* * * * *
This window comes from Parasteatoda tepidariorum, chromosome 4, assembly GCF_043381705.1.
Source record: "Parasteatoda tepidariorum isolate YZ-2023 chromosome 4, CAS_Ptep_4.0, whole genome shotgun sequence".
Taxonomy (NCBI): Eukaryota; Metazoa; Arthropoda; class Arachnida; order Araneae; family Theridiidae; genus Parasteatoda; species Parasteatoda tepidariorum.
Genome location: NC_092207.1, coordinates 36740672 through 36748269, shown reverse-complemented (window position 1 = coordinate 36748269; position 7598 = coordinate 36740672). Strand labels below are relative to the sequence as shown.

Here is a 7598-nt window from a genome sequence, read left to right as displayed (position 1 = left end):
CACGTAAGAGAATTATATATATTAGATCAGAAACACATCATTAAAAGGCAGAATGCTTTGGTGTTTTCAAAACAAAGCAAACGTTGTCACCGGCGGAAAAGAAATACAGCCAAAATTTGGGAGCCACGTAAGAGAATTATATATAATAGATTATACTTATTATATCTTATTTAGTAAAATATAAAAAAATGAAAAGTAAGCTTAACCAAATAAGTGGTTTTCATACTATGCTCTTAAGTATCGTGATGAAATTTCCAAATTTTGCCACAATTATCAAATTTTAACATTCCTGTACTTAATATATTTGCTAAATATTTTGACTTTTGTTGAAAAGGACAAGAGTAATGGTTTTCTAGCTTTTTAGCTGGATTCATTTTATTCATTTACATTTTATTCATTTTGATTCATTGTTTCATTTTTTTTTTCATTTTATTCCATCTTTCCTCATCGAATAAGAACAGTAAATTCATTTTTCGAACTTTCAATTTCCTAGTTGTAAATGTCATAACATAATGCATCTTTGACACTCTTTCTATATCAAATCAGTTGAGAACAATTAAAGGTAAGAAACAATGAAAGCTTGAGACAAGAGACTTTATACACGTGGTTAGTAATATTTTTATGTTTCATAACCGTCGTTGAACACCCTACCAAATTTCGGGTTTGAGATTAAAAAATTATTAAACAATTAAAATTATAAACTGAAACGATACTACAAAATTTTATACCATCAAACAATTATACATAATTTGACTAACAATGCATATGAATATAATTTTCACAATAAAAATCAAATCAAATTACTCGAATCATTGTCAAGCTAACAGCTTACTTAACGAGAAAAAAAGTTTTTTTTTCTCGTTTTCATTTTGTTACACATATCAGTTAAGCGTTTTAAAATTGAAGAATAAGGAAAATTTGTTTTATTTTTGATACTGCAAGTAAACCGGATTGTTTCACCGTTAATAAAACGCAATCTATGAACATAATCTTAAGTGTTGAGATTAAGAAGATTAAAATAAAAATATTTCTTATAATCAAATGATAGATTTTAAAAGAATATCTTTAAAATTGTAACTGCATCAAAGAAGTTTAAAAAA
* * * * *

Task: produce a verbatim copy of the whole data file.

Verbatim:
This window comes from Parasteatoda tepidariorum, chromosome 4, assembly GCF_043381705.1.
Source record: "Parasteatoda tepidariorum isolate YZ-2023 chromosome 4, CAS_Ptep_4.0, whole genome shotgun sequence".
Taxonomy (NCBI): Eukaryota; Metazoa; Arthropoda; class Arachnida; order Araneae; family Theridiidae; genus Parasteatoda; species Parasteatoda tepidariorum.
Genome location: NC_092207.1, coordinates 36740672 through 36748269, shown reverse-complemented (window position 1 = coordinate 36748269; position 7598 = coordinate 36740672). Strand labels below are relative to the sequence as shown.

Here is a 7598-nt window from a genome sequence, read left to right as displayed (position 1 = left end):
CACGTAAGAGAATTATATATATTAGATCAGAAACACATCATTAAAAGGCAGAATGCTTTGGTGTTTTCAAAACAAAGCAAACGTTGTCACCGGCGGAAAAGAAATACAGCCAAAATTTGGGAGCCACGTAAGAGAATTATATATAATAGATTATACTTATTATATCTTATTTAGTAAAATATAAAAAAATGAAAAGTAAGCTTAACCAAATAAGTGGTTTTCATACTATGCTCTTAAGTATCGTGATGAAATTTCCAAATTTTGCCACAATTATCAAATTTTAACATTCCTGTACTTAATATATTTGCTAAATATTTTGACTTTTGTTGAAAAGGACAAGAGTAATGGTTTTCTAGCTTTTTAGCTGGATTCATTTTATTCATTTACATTTTATTCATTTTGATTCATTGTTTCATTTTTTTTTTCATTTTATTCCATCTTTCCTCATCGAATAAGAACAGTAAATTCATTTTTCGAACTTTCAATTTCCTAGTTGTAAATGTCATAACATAATGCATCTTTGACACTCTTTCTATATCAAATCAGTTGAGAACAATTAAAGGTAAGAAACAATGAAAGCTTGAGACAAGAGACTTTATACACGTGGTTAGTAATATTTTTATGTTTCATAACCGTCGTTGAACACCCTACCAAATTTCGGGTTTGAGATTAAAAAATTATTAAACAATTAAAATTATAAACTGAAACGATACTACAAAATTTTATACCATCAAACAATTATACATAATTTGACTAACAATGCATATGAATATAATTTTCACAATAAAAATCAAATCAAATTACTCGAATCATTGTCAAGCTAACAGCTTACTTAACGAGAAAAAAAGTTTTTTTTTCTCGTTTTCATTTTGTTACACATATCAGTTAAGCGTTTTAAAATTGAAGAATAAGGAAAATTTGTTTTATTTTTGATACTGCAAGTAAACCGGATTGTTTCACCGTTAATAAAACGCAATCTATGAACATAATCTTAAGTGTTGAGATTAAGAAGATTAAAATAAAAATATTTCTTATAATCAAATGATAGATTTTAAAAGAATATCTTTAAAATTGTAACTGCATCAAAGAAGTTTAAAAAA